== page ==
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Christie Refuses to Leave Track

July 28, 1996

ATLANTA (AP) _ His final Olympic Games were ending in unimaginable agony, and Linford Christie refused to leave the track.

The man who was once the world’s fastest human suddenly was the world’s most frustrated human.

This was not the kind of Olympic history that the 36-year-old British sprinter had in mind. On a crazy Saturday night, the defending gold medalist became the first runner ever disqualified from an Olympic 100 final for false starts.

``It’s a shame to go out that way,″ he said. ``I’m just sorry for the people of Britain. If it was anywhere else other than the USA, I’m sure I would have been in there.″

After winning the 100 meters in Barcelona at age 32, he stood stone-faced at the starting blocks in Atlanta among what many believed was the finest 100-meter field in Olympic history.

But then things began to go terribly wrong. He was called for a false start. No problem. That’s happened before.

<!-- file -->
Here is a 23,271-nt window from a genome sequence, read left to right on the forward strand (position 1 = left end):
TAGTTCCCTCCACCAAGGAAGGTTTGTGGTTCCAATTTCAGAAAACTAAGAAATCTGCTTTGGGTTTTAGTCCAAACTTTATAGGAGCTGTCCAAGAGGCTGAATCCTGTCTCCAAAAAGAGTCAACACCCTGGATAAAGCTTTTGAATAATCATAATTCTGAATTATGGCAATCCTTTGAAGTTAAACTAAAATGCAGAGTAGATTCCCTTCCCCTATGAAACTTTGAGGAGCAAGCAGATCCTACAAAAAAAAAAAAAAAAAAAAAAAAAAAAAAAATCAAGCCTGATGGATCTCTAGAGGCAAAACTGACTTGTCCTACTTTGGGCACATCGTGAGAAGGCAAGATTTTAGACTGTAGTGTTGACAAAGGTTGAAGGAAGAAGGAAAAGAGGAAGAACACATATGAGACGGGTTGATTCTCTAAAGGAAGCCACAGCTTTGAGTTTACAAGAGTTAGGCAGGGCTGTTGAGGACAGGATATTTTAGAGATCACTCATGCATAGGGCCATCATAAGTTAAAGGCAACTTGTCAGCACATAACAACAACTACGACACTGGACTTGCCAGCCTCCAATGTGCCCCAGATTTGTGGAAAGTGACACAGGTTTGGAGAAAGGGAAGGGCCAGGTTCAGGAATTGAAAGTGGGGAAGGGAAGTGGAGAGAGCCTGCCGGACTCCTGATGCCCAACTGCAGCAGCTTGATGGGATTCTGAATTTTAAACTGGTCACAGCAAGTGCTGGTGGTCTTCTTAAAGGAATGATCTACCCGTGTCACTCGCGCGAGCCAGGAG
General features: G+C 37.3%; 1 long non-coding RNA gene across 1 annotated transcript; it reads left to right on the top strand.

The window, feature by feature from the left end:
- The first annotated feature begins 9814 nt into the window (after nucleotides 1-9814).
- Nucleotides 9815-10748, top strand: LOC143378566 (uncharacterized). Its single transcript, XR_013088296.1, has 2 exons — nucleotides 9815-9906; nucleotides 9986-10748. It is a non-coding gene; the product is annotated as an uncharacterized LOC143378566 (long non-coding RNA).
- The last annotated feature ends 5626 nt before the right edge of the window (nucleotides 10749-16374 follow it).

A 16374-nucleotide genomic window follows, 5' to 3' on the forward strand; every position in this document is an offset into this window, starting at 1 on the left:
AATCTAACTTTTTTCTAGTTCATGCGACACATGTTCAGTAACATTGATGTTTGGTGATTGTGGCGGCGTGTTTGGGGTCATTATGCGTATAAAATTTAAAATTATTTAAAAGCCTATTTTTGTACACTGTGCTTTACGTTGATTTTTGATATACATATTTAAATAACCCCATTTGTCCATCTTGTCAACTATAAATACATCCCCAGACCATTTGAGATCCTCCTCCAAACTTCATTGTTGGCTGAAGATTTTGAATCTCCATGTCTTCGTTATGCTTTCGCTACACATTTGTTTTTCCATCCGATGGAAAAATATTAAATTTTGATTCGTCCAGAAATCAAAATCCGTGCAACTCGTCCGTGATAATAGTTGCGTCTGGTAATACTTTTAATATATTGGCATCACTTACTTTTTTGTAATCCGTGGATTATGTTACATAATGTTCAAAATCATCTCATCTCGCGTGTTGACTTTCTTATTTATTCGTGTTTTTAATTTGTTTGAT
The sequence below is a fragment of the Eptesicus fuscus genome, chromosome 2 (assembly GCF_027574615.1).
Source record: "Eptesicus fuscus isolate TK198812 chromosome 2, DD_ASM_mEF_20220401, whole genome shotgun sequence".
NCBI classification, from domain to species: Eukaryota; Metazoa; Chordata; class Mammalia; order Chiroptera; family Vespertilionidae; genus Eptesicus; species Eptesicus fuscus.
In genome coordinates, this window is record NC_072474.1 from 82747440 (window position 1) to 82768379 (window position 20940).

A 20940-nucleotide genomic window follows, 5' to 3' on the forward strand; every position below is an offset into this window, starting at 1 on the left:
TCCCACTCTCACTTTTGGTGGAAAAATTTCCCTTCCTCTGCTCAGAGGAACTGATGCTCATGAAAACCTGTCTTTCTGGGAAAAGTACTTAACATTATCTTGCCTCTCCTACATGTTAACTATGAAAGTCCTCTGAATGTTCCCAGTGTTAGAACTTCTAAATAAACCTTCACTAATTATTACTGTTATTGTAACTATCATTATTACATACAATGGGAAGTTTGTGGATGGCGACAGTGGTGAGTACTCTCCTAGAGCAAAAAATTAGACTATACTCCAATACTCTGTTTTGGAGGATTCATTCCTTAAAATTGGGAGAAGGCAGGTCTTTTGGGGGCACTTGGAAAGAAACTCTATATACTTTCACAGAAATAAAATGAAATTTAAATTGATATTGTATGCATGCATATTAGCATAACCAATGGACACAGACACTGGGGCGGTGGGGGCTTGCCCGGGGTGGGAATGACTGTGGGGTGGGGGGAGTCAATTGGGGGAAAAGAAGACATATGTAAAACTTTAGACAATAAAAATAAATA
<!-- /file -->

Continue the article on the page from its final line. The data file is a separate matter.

They got in the blocks again, started and got at least 20 meters down the track when the gun went off. This time Ato Boldon had broken early.

They took off a third time, and the gun went off ominously. Christie had done it again. He was out of the competition.

He walked to the judges and stared at the replay, then refused to leave.

``He was really upset,″ said silver medalist Frankie Fredericks. ``He trained for this day. To get two false starts was obviously upsetting for him. As his training partner and friend, I think that’s why he refused to go off the track.″

John Chaplin, former track coach at Washington State University and the running referee, finally went to Christie and showed him a red card, then ordered him to leave.

``It’s quite straightforward,″ Chaplin said. ``There were two false starts. The referees asked Linford to go. He stood there and didn’t go. They did what they should do under the rules. They called the referee. I simply walked up and showed him a red card and I explained very politely `You have two false starts and you have to leave.″

Christie did so, ripping off his jersey and tossing his shoes in the garbage can on the way out.

``I am smiling now,″ he said in a brief interview, ``but inside I am hurt.′

Ironically, Christie was the victim of a rule he had pushed for five years ago: to automatically call a false start if a runner leaves the starting blocks less than one-tenth of a second after the gun sounds.

When Saturday’s race finally was run, seven minutes behind schedule, Donovan Bailey had the world record, Fredericks had the silver and Boldon the bronze.

A frustrated Dennis Mitchell of the United States was fourth.

``That,″ Mitchell said, ``was the most unprofessional race I have ever been in.″

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